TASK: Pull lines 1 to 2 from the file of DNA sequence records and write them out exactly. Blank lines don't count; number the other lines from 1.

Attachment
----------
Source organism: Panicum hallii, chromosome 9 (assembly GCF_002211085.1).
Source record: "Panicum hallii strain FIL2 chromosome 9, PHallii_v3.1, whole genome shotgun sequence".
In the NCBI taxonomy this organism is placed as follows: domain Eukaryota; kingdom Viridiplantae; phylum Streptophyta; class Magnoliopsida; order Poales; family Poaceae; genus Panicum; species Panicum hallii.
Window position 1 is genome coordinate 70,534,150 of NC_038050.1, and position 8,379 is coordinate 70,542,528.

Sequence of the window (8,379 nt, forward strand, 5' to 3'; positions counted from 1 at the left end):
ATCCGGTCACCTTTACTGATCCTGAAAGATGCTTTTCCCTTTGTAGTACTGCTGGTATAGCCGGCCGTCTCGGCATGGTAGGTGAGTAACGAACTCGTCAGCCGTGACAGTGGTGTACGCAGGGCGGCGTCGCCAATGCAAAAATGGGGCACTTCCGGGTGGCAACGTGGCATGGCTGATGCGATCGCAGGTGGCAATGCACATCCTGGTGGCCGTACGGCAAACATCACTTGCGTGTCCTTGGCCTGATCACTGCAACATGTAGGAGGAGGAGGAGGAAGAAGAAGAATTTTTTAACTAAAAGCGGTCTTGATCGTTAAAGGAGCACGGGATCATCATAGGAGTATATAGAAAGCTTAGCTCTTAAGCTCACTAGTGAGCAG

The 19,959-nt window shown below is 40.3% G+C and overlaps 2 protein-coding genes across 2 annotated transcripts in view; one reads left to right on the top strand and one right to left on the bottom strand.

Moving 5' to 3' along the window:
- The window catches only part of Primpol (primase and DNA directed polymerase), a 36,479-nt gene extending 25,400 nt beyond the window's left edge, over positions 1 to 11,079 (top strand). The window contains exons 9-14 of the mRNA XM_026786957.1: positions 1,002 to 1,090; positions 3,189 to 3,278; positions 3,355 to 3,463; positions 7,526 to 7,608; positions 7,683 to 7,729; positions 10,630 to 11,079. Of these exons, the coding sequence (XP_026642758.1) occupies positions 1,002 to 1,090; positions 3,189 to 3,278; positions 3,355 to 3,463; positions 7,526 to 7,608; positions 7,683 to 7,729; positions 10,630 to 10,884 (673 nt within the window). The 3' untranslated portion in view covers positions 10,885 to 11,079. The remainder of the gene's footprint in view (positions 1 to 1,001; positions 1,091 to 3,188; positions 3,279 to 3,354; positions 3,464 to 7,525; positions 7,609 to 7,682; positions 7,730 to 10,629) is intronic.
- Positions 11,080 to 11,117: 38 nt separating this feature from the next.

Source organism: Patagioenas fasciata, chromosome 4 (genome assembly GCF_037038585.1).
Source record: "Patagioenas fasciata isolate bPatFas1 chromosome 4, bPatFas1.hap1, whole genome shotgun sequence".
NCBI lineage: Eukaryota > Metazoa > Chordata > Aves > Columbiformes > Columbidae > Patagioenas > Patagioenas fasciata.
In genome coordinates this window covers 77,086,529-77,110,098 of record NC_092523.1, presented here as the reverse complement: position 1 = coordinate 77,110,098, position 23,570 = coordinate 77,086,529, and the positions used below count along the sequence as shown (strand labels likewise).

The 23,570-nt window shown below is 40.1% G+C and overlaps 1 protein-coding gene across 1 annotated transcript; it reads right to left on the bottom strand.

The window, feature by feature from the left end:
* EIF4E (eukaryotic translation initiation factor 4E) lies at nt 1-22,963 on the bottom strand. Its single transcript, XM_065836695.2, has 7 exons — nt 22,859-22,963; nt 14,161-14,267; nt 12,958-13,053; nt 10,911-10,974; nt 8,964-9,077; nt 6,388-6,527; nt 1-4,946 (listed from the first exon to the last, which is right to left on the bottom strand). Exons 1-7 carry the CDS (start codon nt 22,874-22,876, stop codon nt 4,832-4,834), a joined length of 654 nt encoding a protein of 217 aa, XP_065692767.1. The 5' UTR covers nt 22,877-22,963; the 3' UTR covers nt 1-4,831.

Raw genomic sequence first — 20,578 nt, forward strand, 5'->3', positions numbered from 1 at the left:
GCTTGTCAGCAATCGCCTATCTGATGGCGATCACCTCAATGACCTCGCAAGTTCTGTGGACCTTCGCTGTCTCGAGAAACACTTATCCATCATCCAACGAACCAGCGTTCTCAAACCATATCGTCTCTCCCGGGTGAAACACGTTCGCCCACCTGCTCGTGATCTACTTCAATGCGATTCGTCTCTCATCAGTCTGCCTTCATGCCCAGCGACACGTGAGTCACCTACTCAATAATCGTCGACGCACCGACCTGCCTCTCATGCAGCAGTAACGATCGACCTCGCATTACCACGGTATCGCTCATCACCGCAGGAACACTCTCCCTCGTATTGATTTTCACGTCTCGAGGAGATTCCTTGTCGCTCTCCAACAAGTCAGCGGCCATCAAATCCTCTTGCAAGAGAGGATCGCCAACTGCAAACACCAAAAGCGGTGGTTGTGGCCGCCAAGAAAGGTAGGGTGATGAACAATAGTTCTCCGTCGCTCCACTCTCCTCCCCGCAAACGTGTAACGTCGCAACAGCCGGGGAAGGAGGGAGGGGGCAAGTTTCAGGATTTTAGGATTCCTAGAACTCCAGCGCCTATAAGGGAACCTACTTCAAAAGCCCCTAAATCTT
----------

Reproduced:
Source organism: Panicum hallii, chromosome 9 (assembly GCF_002211085.1).
Source record: "Panicum hallii strain FIL2 chromosome 9, PHallii_v3.1, whole genome shotgun sequence".